So KEEP SOME 'B has a different logic for what SOME 'B synthesizes than SET SOME 'B. :clown_face:

Ren-C is consistent on both fronts. KEEP does as-is by default, and SPREAD is used to request splicing. SOME always synthesizes the value of its last rule unless you ask for a copy. Currently that is done with ACROSS (may name change to COPY after a settling period...the distinction is currently helpful)

ren-c>> parse [a b b b] [collect [<any>, keep across some 'b]]
== [[b b b]]

ren-c>> parse [a b b b] [collect [<any>, keep spread across some 'b]]
== [b b b]

ren-c>> parse [a b b b] [collect [<any>, keep some 'b]]
== [b] do you splice in Red KEEP?

Er... KEEP PICK and KEEP COPY variants are explained (?) here:

red>> parse [x -- ] [collect [keep to '-- ]]
== [x]
red>> parse [x y -- ] [collect [keep to '-- ]]
== [[x y]]

red>> parse [x -- ] [collect [keep pick to '-- ]]
== [x] 
red>> parse [x y -- ] [collect [keep pick to '-- ]]
== [x y]

red>> parse [x -- ] [collect [keep copy _ to '-- ]]
== [[x]]
red>> parse [x y -- ] [collect [keep copy _ to '-- ]]
== [[x y]]

(Sidenote: the use of the _ as a "word that is thrown away" shows that being forced to name arguments to COPY is a bad idea. It's better as a combinator that synthesizes a result that may or may not be stored in a variable.)

The best I can imagine is that this is an attempt to avoid generating large intermediate series. Since Red doesn't worry about "rollback" then if it wants to append things as it goes to the collecting array it can do so with this KEEP PICK.

It doesn't seem to even make any sense...the above suggests that KEEP PICK splices, but apparently not if the result comes from a GROUP! (??). See Red Issue #4198:

red>> parse [][collect keep pick ('a)]
== [a]

red>> parse [][collect keep pick ([a b])]
== [[a b]]

UPARSE is going down a vastly more consistent/usable road. But if rollback isn't a requirement there's no reason the append-with-no-intermediate-series behavior couldn't be mimic'd in the UPARSE2 emulation. Don't know who'd want it, though.

Explicit Advancement Requirement Is Good

These all infinite loop in UPARSE:

parse [a a] [some ['c | not 'b] repeat 2 <any>]
parse "aa" [some [#c | not #b] repeat 2 <any>]
parse "bx" [some [not "b" | <any>]]
parse #{0A0A} [some [#"^L" | not #{0B}] repeat 2 <any>]

And they're trickier than usual, because if you just change that to some further they won't work... because you're demanding rules like further ['c | not 'b] make progress some number of times.

*It's a really convoluted way of thinking of what you're doing here as "some number of matches... including a non-match that doesn't advance of 'b counting as at least one match. So the SOME doesn't fail to match, -but- if it doesn't advance, even though the one time succeeded count it as a break of the iteration and yield success"*.

Who wants to think like that? It doesn't really make sense. If you insist on using SOME you have to use an OPT and FURTHER:

parse [a a] [opt some further ['c | not 'b], repeat 2 <any>]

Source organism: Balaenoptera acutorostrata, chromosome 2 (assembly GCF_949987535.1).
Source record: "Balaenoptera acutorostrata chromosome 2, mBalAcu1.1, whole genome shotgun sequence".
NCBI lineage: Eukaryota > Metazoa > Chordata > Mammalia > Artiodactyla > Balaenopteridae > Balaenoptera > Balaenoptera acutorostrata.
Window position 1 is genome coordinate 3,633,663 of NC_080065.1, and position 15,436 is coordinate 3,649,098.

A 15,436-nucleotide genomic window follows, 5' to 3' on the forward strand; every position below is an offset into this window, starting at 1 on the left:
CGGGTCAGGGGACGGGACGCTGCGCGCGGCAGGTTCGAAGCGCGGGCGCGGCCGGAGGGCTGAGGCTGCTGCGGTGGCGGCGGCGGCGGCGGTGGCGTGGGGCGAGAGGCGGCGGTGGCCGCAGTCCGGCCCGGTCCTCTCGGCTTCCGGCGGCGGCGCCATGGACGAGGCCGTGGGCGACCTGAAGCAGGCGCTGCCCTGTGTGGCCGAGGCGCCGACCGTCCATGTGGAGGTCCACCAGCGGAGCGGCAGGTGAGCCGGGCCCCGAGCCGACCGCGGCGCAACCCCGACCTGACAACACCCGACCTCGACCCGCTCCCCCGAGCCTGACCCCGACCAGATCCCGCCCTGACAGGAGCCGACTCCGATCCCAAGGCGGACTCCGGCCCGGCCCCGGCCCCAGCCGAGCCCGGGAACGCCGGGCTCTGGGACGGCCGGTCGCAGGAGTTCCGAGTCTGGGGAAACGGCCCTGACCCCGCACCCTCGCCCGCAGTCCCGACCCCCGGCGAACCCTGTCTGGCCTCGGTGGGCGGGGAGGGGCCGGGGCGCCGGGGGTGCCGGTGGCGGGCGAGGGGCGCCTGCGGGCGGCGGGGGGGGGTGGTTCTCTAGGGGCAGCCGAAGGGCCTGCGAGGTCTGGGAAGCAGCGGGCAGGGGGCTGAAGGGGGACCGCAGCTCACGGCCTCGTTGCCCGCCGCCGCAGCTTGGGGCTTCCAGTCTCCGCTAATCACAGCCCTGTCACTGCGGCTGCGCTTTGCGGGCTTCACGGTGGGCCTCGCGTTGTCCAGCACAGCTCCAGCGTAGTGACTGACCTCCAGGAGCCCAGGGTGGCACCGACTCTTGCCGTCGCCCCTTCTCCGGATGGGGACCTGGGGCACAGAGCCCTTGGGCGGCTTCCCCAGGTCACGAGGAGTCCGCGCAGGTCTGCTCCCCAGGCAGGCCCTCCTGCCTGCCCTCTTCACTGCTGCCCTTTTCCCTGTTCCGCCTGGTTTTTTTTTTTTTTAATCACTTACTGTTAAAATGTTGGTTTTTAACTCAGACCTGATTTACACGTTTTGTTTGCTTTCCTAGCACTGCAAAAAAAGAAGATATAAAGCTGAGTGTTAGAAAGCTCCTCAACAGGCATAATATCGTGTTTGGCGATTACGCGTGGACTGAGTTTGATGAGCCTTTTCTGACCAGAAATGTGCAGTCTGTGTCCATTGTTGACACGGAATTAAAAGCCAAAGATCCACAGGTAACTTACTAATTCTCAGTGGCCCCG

Or write it more coherently by just testing for the NOT in sequence, vs inside the looped alternate:

parse [a a] [opt some 'c, not 'b, repeat 2 <any>]

I know it's just a test, but, I have a feeling that most of these "infinite rules need to break" rules have saner expressions...which makes for a more understandable SOME. Red embraces the advancement rule on purpose; these tests represent "fixes" to what they consider bugs, e.g. Red Issue #3927.

But I think requiring advancement fundamentally limits the perception of what PARSE can do. It can be the control structure of an application or state machine... SOME is a loop. You might want to re-run a rule so long as input is pending on a network port. Especially with GROUP! rule splicing that can inject "true" or "false", you can mix and match rules with imperative code... and having a successful rule decide it was "too successful" is just disruptive.

Having a good debugger someday (it's always "someday"...? :-/) will make it easy enough to find the infinite loops.

We Don't Do /INTO... nor COLLECT INTO

Red is concerned about low level series optimization, even though Gregg has indicated he agrees with me that this is a bad thing to focus on:

Stopping the /INTO Virus

Not going to rewrite that post here. But I'll say the idea of being able to make series discontiguous in memory is an interesting one; kind of like how filesystems can split files into chunks. It seems to me that if series could be "chunked" in this way at a system level, we could worry less about these /INTO matters. I'd rather look into that kind of answer vs. burdening users with /INTO.

So there's no COLLECT INTO pattern in UPARSE. They also have a COLLECT AFTER which uses the position after the current series position instead of before the current series position to insert. :-/ The need for these permutations just seems to further demonstrate what an awkward thing this is to build in.

Someone can put this stuff in Redbol's PARSE built on UPARSE with different combinators--if they really want it. Don't think that will be me!